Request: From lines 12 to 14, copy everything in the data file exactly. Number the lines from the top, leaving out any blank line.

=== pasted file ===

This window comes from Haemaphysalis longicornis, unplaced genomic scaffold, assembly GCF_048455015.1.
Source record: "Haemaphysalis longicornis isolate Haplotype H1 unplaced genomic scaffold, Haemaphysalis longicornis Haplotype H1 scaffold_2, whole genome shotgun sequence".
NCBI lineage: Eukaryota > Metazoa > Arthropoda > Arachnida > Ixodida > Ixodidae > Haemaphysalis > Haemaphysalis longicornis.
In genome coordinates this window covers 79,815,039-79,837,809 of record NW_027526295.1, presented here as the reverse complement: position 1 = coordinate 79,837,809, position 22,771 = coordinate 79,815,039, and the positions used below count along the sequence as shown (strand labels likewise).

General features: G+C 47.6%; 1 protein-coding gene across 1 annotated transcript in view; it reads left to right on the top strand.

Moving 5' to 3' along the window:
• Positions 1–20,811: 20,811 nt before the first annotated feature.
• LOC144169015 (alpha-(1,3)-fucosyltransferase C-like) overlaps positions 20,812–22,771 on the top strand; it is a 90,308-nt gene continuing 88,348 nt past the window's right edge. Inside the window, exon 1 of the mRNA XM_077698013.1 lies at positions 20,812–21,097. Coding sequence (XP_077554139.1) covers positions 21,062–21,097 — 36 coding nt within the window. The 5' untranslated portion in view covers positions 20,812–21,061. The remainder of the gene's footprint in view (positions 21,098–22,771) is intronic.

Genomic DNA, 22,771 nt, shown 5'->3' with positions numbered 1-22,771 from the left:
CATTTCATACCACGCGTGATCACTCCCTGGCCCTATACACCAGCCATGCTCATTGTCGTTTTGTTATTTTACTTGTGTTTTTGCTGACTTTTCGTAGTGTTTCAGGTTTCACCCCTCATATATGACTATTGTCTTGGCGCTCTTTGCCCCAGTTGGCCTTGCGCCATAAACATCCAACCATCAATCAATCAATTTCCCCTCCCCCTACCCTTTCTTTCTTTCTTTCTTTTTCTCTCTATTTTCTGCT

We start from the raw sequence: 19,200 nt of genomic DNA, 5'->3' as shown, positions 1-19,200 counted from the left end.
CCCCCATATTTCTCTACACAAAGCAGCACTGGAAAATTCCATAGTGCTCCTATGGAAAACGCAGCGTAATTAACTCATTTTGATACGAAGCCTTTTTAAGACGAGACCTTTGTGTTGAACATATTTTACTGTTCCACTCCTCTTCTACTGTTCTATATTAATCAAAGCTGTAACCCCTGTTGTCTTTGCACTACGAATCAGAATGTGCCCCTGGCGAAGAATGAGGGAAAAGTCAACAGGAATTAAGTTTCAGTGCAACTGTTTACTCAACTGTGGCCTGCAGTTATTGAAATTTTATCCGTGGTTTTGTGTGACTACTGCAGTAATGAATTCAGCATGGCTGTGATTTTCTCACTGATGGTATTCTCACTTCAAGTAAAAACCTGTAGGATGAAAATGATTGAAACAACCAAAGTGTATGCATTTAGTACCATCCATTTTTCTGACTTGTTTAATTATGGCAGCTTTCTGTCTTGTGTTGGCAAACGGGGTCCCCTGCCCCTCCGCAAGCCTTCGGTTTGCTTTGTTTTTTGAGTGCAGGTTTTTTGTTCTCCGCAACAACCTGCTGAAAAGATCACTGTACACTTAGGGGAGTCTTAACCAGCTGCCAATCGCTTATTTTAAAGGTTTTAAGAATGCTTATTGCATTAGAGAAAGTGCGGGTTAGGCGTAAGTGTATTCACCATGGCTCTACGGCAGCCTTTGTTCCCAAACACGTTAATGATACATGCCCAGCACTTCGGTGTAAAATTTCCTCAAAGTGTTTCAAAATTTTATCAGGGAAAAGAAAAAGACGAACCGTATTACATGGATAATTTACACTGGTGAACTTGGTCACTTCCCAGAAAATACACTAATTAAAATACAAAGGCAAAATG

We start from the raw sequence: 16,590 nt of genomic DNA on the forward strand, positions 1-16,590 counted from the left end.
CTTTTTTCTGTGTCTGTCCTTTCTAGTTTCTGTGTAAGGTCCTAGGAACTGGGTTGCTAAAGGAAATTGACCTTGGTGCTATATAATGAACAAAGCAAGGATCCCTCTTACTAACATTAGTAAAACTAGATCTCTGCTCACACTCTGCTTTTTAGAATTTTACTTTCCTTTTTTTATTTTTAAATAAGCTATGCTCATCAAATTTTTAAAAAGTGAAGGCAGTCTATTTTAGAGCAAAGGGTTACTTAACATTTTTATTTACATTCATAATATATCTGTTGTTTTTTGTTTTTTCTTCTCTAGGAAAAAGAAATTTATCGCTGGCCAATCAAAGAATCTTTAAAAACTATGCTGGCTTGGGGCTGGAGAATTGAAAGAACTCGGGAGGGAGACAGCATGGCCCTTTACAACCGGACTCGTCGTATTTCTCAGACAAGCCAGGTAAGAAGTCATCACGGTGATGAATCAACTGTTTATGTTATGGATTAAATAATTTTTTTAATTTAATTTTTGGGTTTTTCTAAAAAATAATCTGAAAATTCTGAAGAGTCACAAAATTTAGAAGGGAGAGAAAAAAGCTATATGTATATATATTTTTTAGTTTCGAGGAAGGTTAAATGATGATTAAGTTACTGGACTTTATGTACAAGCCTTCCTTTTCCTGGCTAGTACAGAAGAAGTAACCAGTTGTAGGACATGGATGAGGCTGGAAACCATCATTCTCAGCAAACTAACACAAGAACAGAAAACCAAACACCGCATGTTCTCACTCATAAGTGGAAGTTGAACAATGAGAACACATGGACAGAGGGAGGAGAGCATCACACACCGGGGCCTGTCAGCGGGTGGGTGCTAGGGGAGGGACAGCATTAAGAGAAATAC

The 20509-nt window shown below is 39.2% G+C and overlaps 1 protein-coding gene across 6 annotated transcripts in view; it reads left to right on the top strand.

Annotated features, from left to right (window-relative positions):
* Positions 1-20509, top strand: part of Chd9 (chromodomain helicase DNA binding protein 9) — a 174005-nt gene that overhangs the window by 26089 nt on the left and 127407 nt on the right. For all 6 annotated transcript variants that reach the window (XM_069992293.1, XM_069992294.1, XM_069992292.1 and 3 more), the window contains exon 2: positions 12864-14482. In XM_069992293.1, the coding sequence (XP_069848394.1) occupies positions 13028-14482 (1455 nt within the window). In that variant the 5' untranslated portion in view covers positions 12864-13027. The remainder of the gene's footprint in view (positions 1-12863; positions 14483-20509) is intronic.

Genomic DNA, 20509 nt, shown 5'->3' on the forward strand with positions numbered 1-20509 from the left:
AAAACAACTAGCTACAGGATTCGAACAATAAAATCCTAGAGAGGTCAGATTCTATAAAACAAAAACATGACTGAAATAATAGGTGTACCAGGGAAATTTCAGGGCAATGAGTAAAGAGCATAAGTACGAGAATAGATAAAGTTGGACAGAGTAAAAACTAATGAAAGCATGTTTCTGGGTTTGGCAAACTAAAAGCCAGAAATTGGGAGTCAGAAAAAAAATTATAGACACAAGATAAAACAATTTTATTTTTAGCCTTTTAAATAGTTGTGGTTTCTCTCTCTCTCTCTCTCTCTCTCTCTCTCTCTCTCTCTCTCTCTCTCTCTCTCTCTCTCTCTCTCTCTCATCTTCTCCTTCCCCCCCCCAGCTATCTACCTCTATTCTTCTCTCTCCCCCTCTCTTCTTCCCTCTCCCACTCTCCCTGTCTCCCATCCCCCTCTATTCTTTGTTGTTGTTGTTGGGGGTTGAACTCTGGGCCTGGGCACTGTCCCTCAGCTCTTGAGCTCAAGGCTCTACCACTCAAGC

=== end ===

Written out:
CCCCCATATTTCTCTACACAAAGCAGCACTGGAAAATTCCATAGTGCTCCTATGGAAAACGCAGCGTAATTAACTCATTTTGATACGAAGCCTTTTTAAGACGAGACCTTTGTGTTGAACATATTTTACTGTTCCACTCCTCTTCTACTGTTCTATATTAATCAAAGCTGTAACCCCTGTTGTCTTTGCACTACGAATCAGAATGTGCCCCTGGCGAAGAATGAGGGAAAAGTCAACAGGAATTAAGTTTCAGTGCAACTGTTTACTCAACTGTGGCCTGCAGTTATTGAAATTTTATCCGTGGTTTTGTGTGACTACTGCAGTAATGAATTCAGCATGGCTGTGATTTTCTCACTGATGGTATTCTCACTTCAAGTAAAAACCTGTAGGATGAAAATGATTGAAACAACCAAAGTGTATGCATTTAGTACCATCCATTTTTCTGACTTGTTTAATTATGGCAGCTTTCTGTCTTGTGTTGGCAAACGGGGTCCCCTGCCCCTCCGCAAGCCTTCGGTTTGCTTTGTTTTTTGAGTGCAGGTTTTTTGTTCTCCGCAACAACCTGCTGAAAAGATCACTGTACACTTAGGGGAGTCTTAACCAGCTGCCAATCGCTTATTTTAAAGGTTTTAAGAATGCTTATTGCATTAGAGAAAGTGCGGGTTAGGCGTAAGTGTATTCACCATGGCTCTACGGCAGCCTTTGTTCCCAAACACGTTAATGATACATGCCCAGCACTTCGGTGTAAAATTTCCTCAAAGTGTTTCAAAATTTTATCAGGGAAAAGAAAAAGACGAACCGTATTACATGGATAATTTACACTGGTGAACTTGGTCACTTCCCAGAAAATACACTAATTAAAATACAAAGGCAAAATG

We start from the raw sequence: 16,590 nt of genomic DNA on the forward strand, positions 1-16,590 counted from the left end.
CTTTTTTCTGTGTCTGTCCTTTCTAGTTTCTGTGTAAGGTCCTAGGAACTGGGTTGCTAAAGGAAATTGACCTTGGTGCTATATAATGAACAAAGCAAGGATCCCTCTTACTAACATTAGTAAAACTAGATCTCTGCTCACACTCTGCTTTTTAGAATTTTACTTTCCTTTTTTTATTTTTAAATAAGCTATGCTCATCAAATTTTTAAAAAGTGAAGGCAGTCTATTTTAGAGCAAAGGGTTACTTAACATTTTTATTTACATTCATAATATATCTGTTGTTTTTTGTTTTTTCTTCTCTAGGAAAAAGAAATTTATCGCTGGCCAATCAAAGAATCTTTAAAAACTATGCTGGCTTGGGGCTGGAGAATTGAAAGAACTCGGGAGGGAGACAGCATGGCCCTTTACAACCGGACTCGTCGTATTTCTCAGACAAGCCAGGTAAGAAGTCATCACGGTGATGAATCAACTGTTTATGTTATGGATTAAATAATTTTTTTAATTTAATTTTTGGGTTTTTCTAAAAAATAATCTGAAAATTCTGAAGAGTCACAAAATTTAGAAGGGAGAGAAAAAAGCTATATGTATATATATTTTTTAGTTTCGAGGAAGGTTAAATGATGATTAAGTTACTGGACTTTATGTACAAGCCTTCCTTTTCCTGGCTAGTACAGAAGAAGTAACCAGTTGTAGGACATGGATGAGGCTGGAAACCATCATTCTCAGCAAACTAACACAAGAACAGAAAACCAAACACCGCATGTTCTCACTCATAAGTGGAAGTTGAACAATGAGAACACATGGACAGAGGGAGGAGAGCATCACACACCGGGGCCTGTCAGCGGGTGGGTGCTAGGGGAGGGACAGCATTAAGAGAAATAC